Originally published by The New York Times
When we think about where immigrants head once they arrive in the United States, we usually imagine them piling into border states like Texas and urban areas along the coast. And many do.
But many others are headed to the Southeast: A recent analysisshowed that a significant number of Guatemalans move to central Alabama, while Muscle Shoals, in the state’s northwest corner, is a popular destination for El Salvadorans. The state’s total immigrant population nearly quadrupled from 43,500 in 2000 to 169,000 in 2017.
Alabama? This reddest of red states has a reputation for hostility to immigrants — the home of former Attorney General Jeff Sessions and the infamous HB 56, one of the harshest anti-immigrant laws in the country. Thanks in part to his xenophobic rhetoric, Donald Trump won all 67 counties in the state’s Republican primary.
But there’s something else afoot in Alabama. Time and again during my work as a pastor, I have encountered people with strong anti-immigrant policy positions, who nevertheless open their homes, churches, wallets and arms to immigrants in their communities.
Alabama can be a difficult place to understand, but the role of faith is clear. On policy, people may take their cues from anywhere — their party, their president, Fox News. But in their daily lives, their religious beliefs are their guide.
“I minister to immigrants because I am called to do so through Scripture,” said Rhonda Thompson, director of the Nehemiah Center, which works with immigrants in Montgomery. “As a follower of Christ, I am commanded to welcome the refugee, care for those in need, and be the hands and feet of Christ to all God sends our way.”
Increasingly, I see people struggling with the tension between their political views and their faith. They’re not about to change their politics; Alabama isn’t turning blue. At the same time, many say they have erred in politicizing their faith. Alabama evangelicals who love and welcome immigrants seem to consciously make a decision to not start with politics.
Dana Hall McCain, a conservative columnist in Dothan, in the state’s southeast corner, wrote an article last year defending DACA recipients. When I asked why, she said: “We had so commingled our faith with our politics that our faith had become politicized. I had to become thoughtful about disentangling those things, to treat the precepts of my faith as primary and let our politics flow out of that.”
I saw a similar approach at Faith Community Church in Enterprise, near the Florida line. The church works with some 100 families from Mexico, Guatemala, Honduras and other Latin American countries, many who came to work in nearby poultry plants and in the agriculture industry. Two of its volunteers, Brenda Hemp and Brenda Harris, both retired, tutor children on Wednesday nights.
“Our country is made up of people from all different countries,” Ms. Hemp said. “I don’t know what the answer is to the bigger problems, but this is something I can do on a local level to make a difference.”
Eastside Baptist Church, located in Union Springs, an old cotton town around 45 miles southeast of Montgomery, began reaching out to the town’s immigrant community eight years ago, providing tutoring, mentoring and other assistance. Gene Bridgman, the pastor, told me that it all started when a woman in the congregation brought by 10 children whose families came from southern Mexico, part of a large influx of agricultural workers. She was already doing what she could to help them — and soon the rest of the church was, too.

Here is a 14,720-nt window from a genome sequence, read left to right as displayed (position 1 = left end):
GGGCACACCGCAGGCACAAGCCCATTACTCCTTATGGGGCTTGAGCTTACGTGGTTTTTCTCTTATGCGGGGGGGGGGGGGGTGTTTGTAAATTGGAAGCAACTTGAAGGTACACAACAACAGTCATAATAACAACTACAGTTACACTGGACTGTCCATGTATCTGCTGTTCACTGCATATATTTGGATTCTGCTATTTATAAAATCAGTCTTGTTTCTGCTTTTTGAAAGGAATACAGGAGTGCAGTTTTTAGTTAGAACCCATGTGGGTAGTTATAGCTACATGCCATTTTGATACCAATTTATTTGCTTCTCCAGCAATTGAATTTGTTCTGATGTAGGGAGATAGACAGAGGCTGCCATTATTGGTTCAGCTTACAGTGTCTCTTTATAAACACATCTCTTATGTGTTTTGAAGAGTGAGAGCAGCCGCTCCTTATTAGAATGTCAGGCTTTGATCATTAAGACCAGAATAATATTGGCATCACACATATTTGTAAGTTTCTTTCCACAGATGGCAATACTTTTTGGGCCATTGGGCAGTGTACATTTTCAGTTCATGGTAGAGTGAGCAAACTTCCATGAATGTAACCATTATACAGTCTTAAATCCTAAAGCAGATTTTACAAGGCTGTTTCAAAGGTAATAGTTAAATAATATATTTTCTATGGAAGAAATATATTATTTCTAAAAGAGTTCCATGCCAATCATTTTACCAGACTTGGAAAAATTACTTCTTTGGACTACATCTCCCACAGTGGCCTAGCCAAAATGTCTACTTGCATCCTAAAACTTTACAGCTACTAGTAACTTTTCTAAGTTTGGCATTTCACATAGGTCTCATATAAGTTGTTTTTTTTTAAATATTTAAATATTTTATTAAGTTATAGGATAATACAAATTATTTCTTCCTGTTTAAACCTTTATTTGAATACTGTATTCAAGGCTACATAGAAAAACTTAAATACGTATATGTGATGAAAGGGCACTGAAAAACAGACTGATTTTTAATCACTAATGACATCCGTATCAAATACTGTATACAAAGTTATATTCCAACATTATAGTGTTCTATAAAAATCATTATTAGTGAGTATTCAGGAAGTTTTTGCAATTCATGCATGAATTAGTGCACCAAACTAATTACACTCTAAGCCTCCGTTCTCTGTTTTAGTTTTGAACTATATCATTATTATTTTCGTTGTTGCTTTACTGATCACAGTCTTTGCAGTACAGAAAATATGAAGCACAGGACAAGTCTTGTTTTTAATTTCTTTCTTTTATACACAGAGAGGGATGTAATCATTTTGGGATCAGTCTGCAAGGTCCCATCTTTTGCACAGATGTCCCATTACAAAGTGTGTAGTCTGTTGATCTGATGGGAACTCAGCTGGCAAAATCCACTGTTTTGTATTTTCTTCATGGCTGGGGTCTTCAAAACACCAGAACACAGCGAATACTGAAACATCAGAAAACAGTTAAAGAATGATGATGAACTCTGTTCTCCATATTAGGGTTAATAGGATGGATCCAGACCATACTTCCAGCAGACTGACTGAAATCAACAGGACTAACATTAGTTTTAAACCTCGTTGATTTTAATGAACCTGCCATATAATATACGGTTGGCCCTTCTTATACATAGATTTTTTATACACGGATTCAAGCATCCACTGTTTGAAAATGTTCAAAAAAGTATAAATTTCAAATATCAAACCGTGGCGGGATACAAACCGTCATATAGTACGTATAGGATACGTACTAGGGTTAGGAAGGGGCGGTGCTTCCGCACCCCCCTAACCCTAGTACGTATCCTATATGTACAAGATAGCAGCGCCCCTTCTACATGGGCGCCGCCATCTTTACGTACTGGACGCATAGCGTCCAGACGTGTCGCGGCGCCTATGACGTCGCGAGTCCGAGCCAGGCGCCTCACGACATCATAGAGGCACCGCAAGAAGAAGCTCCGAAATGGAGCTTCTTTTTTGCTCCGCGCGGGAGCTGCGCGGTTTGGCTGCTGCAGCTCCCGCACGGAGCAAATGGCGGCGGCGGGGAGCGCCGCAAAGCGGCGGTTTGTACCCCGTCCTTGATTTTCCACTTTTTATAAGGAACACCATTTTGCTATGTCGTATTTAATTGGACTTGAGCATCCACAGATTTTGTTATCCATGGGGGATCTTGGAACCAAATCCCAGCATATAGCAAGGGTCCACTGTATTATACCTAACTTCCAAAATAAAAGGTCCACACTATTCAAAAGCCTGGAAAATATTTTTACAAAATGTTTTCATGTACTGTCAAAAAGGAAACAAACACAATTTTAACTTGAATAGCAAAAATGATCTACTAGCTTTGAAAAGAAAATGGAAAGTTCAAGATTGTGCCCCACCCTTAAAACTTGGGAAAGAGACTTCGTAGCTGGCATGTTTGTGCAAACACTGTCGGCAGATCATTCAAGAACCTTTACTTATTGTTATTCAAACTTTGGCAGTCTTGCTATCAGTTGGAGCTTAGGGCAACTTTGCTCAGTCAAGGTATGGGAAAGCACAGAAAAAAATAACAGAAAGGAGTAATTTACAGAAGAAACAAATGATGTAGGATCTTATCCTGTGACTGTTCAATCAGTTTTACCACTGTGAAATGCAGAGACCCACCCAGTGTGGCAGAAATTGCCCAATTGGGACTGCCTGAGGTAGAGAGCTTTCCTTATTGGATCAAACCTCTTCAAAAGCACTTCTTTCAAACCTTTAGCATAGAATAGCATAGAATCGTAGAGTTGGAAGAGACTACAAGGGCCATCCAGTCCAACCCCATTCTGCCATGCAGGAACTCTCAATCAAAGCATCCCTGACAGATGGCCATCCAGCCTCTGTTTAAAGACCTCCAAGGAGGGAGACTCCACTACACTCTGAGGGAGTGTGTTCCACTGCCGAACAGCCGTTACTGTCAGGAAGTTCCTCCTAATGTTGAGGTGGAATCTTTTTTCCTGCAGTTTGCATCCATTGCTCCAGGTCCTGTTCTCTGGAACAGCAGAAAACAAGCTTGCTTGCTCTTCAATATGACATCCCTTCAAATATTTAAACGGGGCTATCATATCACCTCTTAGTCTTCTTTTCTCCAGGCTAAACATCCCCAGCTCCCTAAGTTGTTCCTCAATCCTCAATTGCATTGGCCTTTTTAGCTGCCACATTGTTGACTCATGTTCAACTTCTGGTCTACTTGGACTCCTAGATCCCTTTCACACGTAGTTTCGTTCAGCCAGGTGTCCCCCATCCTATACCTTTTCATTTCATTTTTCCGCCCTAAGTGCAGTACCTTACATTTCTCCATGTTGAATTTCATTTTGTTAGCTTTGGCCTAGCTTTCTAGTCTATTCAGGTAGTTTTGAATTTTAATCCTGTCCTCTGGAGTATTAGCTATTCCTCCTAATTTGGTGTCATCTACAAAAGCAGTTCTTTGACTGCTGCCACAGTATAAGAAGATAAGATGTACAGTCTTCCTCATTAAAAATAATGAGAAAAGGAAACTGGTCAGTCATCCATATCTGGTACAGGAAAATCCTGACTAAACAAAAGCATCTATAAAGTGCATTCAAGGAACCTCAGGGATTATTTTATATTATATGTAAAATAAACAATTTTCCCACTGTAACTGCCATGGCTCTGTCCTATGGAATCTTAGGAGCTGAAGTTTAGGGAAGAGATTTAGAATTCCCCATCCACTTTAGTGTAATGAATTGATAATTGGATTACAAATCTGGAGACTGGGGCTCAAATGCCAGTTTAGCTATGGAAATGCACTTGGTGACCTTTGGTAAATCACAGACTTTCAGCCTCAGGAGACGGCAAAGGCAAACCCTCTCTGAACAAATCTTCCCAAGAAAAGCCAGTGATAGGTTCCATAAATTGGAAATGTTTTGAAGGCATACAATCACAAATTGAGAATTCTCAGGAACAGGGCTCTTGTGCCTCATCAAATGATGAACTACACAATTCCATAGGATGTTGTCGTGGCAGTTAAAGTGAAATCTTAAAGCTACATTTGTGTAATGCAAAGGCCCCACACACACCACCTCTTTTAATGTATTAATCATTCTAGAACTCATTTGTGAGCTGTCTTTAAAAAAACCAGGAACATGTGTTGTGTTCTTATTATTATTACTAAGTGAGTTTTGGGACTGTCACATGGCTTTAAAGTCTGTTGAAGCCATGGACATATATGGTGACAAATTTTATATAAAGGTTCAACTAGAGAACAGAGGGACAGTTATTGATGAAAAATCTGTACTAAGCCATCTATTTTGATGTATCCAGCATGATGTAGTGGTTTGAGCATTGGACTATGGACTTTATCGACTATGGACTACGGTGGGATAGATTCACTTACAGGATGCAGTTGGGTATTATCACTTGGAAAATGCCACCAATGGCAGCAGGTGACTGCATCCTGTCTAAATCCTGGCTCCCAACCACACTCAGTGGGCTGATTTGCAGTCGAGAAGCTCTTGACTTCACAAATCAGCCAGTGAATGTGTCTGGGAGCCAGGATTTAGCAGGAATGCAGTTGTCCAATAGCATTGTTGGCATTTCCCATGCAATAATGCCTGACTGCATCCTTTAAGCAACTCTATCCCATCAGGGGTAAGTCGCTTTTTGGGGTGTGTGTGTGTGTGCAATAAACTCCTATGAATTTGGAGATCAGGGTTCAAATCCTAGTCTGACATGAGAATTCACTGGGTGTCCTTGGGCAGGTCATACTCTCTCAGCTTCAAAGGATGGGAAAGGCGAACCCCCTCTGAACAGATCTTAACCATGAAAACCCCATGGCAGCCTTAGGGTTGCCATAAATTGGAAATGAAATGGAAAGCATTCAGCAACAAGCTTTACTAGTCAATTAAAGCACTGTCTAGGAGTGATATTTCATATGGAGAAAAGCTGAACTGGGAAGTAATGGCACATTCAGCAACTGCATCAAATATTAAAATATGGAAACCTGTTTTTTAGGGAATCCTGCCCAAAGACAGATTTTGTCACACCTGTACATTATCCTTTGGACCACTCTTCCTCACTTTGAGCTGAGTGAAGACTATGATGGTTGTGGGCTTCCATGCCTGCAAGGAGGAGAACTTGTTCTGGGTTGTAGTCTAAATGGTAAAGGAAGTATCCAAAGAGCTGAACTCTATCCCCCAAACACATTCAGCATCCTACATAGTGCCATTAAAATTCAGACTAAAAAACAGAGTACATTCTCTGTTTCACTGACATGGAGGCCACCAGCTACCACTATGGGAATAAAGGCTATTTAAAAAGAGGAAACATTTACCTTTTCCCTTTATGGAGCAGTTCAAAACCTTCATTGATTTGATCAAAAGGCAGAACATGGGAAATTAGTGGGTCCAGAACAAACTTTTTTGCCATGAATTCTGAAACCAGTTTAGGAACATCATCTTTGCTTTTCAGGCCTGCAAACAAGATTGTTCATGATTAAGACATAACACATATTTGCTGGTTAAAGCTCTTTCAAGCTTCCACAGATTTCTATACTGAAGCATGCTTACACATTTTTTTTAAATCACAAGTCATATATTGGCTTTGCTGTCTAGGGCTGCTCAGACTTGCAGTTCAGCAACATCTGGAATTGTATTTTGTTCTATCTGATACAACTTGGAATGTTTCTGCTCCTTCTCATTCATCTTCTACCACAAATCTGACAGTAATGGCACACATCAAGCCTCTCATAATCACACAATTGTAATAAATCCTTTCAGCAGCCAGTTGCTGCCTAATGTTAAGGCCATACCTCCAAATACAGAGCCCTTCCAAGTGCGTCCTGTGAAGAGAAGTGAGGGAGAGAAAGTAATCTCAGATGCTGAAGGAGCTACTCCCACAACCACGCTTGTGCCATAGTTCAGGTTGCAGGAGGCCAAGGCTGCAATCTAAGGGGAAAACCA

What gives me hope is that this openness isn’t just on the individual or congregational level; it is spreading across communities, as their faith overtakes their fear.
Earl Hinson, a former mayor of Union Springs and a member at Eastside, said that while the arrival of so many immigrants had taken some adjustment, the town’s residents have come to accept them. “Once people get to know them, their hearts change,” he said. “The perception that people have against them mostly comes from the news.”
Bruce Smithhart, a retired prison guard and veteran, said: “The Union Springs economy depends on immigrants. Immigrants are why Union Springs is as good as it is.” Everyone I talked to from the church agreed.
Brad Williams, pastor of New Covenant Baptist Church in Albertville, northeast of Birmingham, says that the town’s Latino immigrant population has gone from practically zero in the 1990s to nearly 40 percent today. At first, he said, residents reacted negatively, but the animosity has dissipated.
“We’re working it out,” he said. “What we do in our churches is to teach that Christ loves the sojourner. He loves the immigrant in our midst. We try to help them live here in peace as best they can. My hope for Albertville and my hope for other towns like ours is that we just learn that we are people made in the image of God and therefore have great value, eternal value.”
I often ask evangelicals I know how they square their openness to immigrants in their communities with their support for tougher actions along the border. I frequently hear some version of: “I want a secure border and don’t want people coming here illegally, but I don’t think we should treat these people poorly and run them down. They work hard and I respect that.” For them, the answer involves upholding the law without dehumanizing their neighbors.
And of course, regardless of how an immigrant got there, many people believe their faith compels them to welcome them into their communities.
But I also see things changing. Politics operates downstream from culture; it lags behind. And I believe that the groundswell of welcome, love and acceptance developing in Alabama’s evangelical churches may herald, if nothing else, an eagerness for compassionate compromise on one of the most divisive issues of our day.